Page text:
The ban on wings in MotoGP means manufacturers will now be forced to incorporate any such aerodynamics into the actual fairing of their machines.

The first such design was publicly debuted by Yamaha at last week's Sepang test, with similar innovations expected to be rolled out by the other brands before the new season begins in Qatar on March 26th.

MotoGP technical director Danny Aldridge is the sole judge of whether a fairing fits within the new rules, which prohibit: "Devices or shapes protruding from the fairing or bodywork and not integrated in the body streamlining (eg. wings, fins, bulges, etc.) that may provide an aerodynamic effect."

At Sepang, Crash.net spoke to the Englishman to find out more about what he is looking for when deciding if a fairing is legal or not under the 2017 regulations...

Crash.net:
Danny, we've seen the first of the new generation of MotoGP fairings, from Yamaha. It obviously fits within the rules because they've checked it with you, but what is your criteria for deciding if a fairing is legal or not?

Danny Aldridge:
When we discussed the new rules for this year, we had two main options. The first was to be really strict, really confined, with set fairing dimensions. And what we probably would have ended up with is every bike looking the same. Which we didn't want and the manufacturers didn't want. So instead we chose the second option, which was to word the rules very loosely, but give me the opportunity to decide what's correct and what's not.

To use the Yamaha example, for me it's allowed because - although the rules say 'no bulges' - the reason I don't class it as a 'budge' is because it's a continuous curve, with a similar radius from the top to the bottom. There's no real variation in the angle of the curve. Safety wise, it's perfect. There's no issue at all. What we don't want is things coming out of the fairing at 90-degree angles or with any sudden changes in radius.

What you can see at Yamaha is what we expected to happen. The rules obviously have to be agreed with the MSMA and between us we decide what it's going to be. The rules were written so that internally [inside the fairing] the manufacturers could do broadly what they like with the aerodynamics. That allows them some scope and the kind of thing we've seen from Yamaha is what we knew would happen.
Crash.net:
To be clear, the intention was never to completely ban winglets, or downforce devices, in MotoGP?

Danny Aldridge:
No. This is the pinnacle of motorbike racing and it's a development sport, so we can't become too restrictive. Aerodynamics are obviously significant for anything that moves at 350km/h and we didn't want to try and ban everything.

Crash.net:
Meanwhile, some teams are still testing with the old wings...

Danny Aldridge:
Yes, as this is a test they can still run with their old wings here if they want to. The safety side would be the only reason why I would say 'please don't try that'. But from the technical side, they can run what they like at these tests. They are running the old wings for comparison tests and I understand that.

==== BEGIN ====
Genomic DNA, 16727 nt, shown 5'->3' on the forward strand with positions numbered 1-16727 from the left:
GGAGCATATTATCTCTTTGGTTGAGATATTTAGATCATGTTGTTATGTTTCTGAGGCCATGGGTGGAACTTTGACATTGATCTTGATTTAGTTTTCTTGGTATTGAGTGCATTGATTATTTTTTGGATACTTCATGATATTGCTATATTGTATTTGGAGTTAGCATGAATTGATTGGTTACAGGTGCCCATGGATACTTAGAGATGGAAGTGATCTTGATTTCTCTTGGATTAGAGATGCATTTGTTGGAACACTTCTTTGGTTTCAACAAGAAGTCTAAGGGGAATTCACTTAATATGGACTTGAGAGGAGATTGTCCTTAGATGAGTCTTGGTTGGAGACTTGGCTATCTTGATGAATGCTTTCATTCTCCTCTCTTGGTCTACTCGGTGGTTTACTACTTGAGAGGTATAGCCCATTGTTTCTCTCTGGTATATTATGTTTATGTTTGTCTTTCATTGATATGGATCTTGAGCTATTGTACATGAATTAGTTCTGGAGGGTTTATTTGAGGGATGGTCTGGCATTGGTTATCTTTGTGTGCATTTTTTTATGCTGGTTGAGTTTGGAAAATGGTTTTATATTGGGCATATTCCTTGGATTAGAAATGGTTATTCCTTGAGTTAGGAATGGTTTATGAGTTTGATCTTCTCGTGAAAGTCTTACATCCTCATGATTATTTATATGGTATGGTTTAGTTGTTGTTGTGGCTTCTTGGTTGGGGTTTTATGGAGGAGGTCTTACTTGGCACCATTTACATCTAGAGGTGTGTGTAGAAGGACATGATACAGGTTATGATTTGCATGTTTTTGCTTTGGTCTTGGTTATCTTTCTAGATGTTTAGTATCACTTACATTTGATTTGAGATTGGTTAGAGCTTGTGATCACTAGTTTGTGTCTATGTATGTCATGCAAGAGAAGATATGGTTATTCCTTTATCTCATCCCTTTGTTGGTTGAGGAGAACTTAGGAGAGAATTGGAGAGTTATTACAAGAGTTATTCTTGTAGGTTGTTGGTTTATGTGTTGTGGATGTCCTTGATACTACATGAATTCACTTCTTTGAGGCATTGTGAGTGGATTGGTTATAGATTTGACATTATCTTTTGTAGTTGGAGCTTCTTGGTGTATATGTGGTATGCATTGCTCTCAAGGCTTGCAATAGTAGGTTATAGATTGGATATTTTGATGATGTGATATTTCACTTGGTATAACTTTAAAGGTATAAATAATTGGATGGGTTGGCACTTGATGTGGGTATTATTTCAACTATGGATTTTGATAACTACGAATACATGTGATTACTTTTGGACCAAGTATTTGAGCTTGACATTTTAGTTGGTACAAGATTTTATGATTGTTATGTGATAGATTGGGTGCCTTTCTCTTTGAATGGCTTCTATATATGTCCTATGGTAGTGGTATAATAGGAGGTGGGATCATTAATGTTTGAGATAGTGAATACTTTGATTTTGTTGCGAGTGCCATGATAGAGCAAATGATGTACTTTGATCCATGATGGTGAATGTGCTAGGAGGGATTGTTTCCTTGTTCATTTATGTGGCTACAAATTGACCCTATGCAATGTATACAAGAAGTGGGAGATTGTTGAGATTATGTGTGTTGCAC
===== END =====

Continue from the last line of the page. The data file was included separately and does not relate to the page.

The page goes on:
I'm surprised Yamaha have shown their hand so early [with the new fairing]. Obviously, I've been talking to all the manufacturers, from Valencia and before, so I know what's going on. I've known about this fairing for a while; that's why it's all painted up. We've discussed it, I'm happy with the design and it fits within the wording of the rules.

I'm just personally surprised they 'unveiled' it so early, but of course they need to test these things and can get more data than the others by being the first.

Crash.net:
Have the other manufacturers already had fairings cleared by you?

Danny Aldridge:
Not all, no. Some have, some haven't. Some are still in the process of showing me the designs and it's their choice when they do it - technically they don't have to show me until we get to the Qatar Grand Prix.

But I strongly recommended that all the manufacturers show me before, because if they turn up in Qatar and it's illegal in my eyes they've got problems. So I've always said, it's their choice when they show it - the official deadline is not until 5pm on Thursday in Qatar - but I advise them to do it before then.

Crash.net:
In terms of the single update to the fairing and front fender allowed during the season, do they have to have the design cleared a certain time before it is used, or can they basically show it to you and put it straight on track?

Danny Aldridge:
Precisely. They can show me and, if I can say yes, go straight on track. As long as I've approved it and I've got the information with respect to the technical side - dimensions, drawings and so forth.

There are two ways they can do that; either supply me with technical drawings or an actual sample. The sample version is 'sealed', in that we put a sticker over it and it can't be used on track. It's purely for comparison. I prefer drawings so we don't have samples everywhere, but it's their choice.

So once I've confirmed that the design is correct they can use it on track, but in the case of the in-season upgrade they must then remove a previous version. Either the '16 or the first '17 version of the fairing or fender.

Crash.net:
So they can only have two different fairings/fenders available at any one time?

Danny Aldridge:
Correct.

Crash.net:
Do you think it'll be aerodynamics that keep you most busy this year? It looks like the rest of the rules are stable...

Danny Aldridge:
Yes, the engines and electronics are continuing as they are. There are a few tweaks to the wording of certain rules, but in general they are stable. The aerodynamics is the biggest technical change. It doesn't seem much, but it is a big change. They've all got to go back to the drawing board to a certain extent and start designing their aerodynamics again.

By Peter McLaren

 

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